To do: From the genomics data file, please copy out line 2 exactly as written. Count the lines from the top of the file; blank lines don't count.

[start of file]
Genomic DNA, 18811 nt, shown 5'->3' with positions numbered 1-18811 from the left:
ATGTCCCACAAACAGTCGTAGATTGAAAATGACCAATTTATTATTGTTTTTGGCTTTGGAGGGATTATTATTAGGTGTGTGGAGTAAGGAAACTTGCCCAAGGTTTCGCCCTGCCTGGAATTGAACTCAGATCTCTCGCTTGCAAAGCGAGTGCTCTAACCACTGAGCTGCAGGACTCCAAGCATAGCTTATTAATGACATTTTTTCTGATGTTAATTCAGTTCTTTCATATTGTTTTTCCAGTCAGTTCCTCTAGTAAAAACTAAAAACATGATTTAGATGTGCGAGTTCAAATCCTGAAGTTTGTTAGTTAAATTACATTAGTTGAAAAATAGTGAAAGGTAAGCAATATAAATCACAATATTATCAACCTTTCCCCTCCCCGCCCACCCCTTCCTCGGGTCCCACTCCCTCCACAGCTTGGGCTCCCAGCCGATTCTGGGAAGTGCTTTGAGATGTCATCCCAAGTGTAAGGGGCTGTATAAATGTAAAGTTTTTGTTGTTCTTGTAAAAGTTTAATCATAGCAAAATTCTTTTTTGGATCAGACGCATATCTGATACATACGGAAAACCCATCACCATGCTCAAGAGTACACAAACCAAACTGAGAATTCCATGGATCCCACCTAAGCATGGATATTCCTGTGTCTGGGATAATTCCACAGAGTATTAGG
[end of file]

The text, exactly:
ATGTCCCACAAACAGTCGTAGATTGAAAATGACCAATTTATTATTGTTTTTGGCTTTGGAGGGATTATTATTAGGTGTGTGGAGTAAGGAAACTTGCCCAAGGTTTCGCCCTGCCTGGAATTGAACTCAGATCTCTCGCTTGCAAAGCGAGTGCTCTAACCACTGAGCTGCAGGACTCCAAGCATAGCTTATTAATGACATTTTTTCTGATGTTAATTCAGTTCTTTCATATTGTTTTTCCAGTCAGTTCCTCTAGTAAAAACTAAAAACATGATTTAGATGTGCGAGTTCAAATCCTGAAGTTTGTTAGTTAAATTACATTAGTTGAAAAATAGTGAAAGGTAAGCAATATAAATCACAATATTATCAACCTTTCCCCTCCCCGCCCACCCCTTCCTCGGGTCCCACTCCCTCCACAGCTTGGGCTCCCAGCCGATTCTGGGAAGTGCTTTGAGATGTCATCCCAAGTGTAAGGGGCTGTATAAATGTAAAGTTTTTGTTGTTCTTGTAAAAGTTTAATCATAGCAAAATTCTTTTTTGGATCAGACGCATATCTGATACATACGGAAAACCCATCACCATGCTCAAGAGTACACAAACCAAACTGAGAATTCCATGGATCCCACCTAAGCATGGATATTCCTGTGTCTGGGATAATTCCACAGAGTATTAGG